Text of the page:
He developed a civil engineering company from scratch - SF Stefan - which currently has a turnover of close to GBP 30 million a year and employs 150 staff, including many Romanians and an increasing number of British workers.

After having lived with his family in Wembley, North London, for the past decade, Stefan Voloseniuc wants to give a voice to the hundreds of thousands of Romanians who now live in London and to help to improve their situation, lives and opportunities. He is also very aware that the image of Romanians in the UK is often negative and is determined to change that view. 

“It is a massive challenge and something that is very different to my usual business world, but I discovered that the UK is an amazing country of opportunity for those who work hard and want to build a better life and now I feel very strongly that I should help others who are here to achieve their goals as well.”

Through his company SF Stefan, he has already started investing in the local community with a GBP 750,000 sponsorship for FC Romania - a football team made mainly of Romanian immigrants playing in the lower leagues. He is currently setting up a new charity and sports academy to assist disadvantaged Romanians and others from all backgrounds within his local North London community.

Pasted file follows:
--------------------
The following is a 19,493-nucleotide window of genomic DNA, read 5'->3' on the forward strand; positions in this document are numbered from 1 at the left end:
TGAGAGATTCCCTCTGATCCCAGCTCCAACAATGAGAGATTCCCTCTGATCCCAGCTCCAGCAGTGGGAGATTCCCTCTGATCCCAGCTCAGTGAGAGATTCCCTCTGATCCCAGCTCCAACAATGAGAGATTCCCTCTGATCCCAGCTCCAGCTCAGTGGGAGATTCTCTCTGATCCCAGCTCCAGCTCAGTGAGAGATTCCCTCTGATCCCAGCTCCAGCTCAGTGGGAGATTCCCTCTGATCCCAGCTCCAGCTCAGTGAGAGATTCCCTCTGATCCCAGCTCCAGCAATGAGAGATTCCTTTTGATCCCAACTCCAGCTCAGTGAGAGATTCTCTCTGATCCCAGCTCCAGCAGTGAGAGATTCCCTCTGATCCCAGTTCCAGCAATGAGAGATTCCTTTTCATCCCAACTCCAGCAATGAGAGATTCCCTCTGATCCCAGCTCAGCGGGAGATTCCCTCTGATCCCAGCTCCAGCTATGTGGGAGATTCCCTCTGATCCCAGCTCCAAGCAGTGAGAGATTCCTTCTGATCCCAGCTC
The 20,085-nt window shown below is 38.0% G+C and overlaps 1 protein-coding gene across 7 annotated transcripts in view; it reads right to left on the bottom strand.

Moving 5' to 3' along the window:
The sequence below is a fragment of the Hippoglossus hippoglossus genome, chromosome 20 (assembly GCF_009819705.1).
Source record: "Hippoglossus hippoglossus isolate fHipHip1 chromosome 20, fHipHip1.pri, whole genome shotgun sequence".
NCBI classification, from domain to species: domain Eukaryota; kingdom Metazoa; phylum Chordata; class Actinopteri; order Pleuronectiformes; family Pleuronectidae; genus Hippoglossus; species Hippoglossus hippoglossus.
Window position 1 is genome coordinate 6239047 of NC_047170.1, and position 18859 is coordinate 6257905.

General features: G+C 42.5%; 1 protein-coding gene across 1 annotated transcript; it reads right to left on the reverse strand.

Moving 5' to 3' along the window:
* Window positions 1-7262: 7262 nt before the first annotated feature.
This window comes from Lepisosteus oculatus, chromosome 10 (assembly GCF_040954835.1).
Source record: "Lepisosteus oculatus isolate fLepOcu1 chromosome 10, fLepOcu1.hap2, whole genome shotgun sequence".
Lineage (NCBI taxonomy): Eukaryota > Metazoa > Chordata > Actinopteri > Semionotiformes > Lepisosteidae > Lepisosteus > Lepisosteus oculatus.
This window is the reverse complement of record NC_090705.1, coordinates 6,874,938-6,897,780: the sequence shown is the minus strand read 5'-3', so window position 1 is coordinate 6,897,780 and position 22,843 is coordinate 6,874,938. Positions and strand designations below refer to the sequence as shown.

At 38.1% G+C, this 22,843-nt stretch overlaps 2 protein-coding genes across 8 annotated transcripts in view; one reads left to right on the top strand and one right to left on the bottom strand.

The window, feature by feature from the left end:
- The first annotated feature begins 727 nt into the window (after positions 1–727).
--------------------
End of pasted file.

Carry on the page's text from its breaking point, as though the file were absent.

Over 600,000 Romanians living in the UK have applied for the EU Settlement Scheme, which allows them to stay in the country after Brexit and later apply for residence. Meanwhile, the total number of Romanians living abroad is somewhere between 4 and 6 million, according to various sources, compared to a resident population of just over 19 million in Romania.

However, the Diaspora will be represented by only 6 MPs in the future Parliament – two senators and four deputies – the same number as the smallest counties in Romania such as Tulcea, Giurgiu, or Mehedinti.

[email protected]

(Photo source: Stefan Voloseniuc)